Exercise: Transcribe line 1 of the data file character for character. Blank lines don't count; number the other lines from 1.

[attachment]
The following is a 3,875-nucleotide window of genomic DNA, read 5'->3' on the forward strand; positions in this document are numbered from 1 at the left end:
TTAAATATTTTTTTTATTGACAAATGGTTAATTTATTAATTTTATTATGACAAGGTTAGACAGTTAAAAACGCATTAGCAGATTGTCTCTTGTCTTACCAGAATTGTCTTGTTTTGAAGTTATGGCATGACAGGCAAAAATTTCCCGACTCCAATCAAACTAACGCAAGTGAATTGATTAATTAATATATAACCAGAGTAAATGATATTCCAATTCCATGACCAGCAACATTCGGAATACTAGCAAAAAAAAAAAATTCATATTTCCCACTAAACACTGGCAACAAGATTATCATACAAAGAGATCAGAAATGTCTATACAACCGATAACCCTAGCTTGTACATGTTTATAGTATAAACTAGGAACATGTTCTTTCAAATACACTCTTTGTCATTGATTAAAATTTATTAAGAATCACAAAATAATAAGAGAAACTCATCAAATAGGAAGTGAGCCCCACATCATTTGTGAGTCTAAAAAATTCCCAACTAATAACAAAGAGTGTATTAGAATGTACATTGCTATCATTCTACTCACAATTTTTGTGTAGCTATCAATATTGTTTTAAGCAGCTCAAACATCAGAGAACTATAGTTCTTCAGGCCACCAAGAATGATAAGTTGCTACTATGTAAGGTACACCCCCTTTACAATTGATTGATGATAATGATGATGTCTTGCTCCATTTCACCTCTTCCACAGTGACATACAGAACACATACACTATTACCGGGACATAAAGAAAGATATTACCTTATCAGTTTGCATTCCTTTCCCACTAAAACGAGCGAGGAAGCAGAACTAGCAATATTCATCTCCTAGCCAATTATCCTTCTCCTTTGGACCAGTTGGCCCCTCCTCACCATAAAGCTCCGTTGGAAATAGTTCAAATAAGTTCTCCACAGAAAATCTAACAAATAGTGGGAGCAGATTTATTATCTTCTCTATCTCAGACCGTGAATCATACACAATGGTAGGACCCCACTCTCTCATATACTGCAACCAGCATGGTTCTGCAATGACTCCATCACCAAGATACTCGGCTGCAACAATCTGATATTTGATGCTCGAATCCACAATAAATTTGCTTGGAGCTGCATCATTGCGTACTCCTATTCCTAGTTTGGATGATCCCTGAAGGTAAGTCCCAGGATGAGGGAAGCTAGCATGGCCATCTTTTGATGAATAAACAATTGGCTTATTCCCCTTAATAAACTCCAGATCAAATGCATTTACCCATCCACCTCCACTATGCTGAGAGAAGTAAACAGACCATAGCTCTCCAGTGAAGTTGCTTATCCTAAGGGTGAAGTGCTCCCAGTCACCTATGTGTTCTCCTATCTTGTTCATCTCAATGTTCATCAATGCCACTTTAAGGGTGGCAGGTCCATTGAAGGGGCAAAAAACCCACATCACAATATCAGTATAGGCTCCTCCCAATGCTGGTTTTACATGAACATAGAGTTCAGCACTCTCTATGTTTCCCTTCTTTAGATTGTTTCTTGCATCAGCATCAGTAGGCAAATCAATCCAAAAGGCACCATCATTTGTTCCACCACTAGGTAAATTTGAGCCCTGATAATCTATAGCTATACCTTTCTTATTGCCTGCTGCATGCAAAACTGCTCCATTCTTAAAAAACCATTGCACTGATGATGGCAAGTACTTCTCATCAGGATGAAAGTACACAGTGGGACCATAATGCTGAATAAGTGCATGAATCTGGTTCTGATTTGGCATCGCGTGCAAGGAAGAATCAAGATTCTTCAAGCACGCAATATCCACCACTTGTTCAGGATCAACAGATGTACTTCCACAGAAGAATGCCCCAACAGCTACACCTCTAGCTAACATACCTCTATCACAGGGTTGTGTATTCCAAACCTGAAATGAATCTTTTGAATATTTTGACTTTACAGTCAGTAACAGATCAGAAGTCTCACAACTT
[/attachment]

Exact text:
The following is a 3,875-nucleotide window of genomic DNA, read 5'->3' on the forward strand; positions in this document are numbered from 1 at the left end: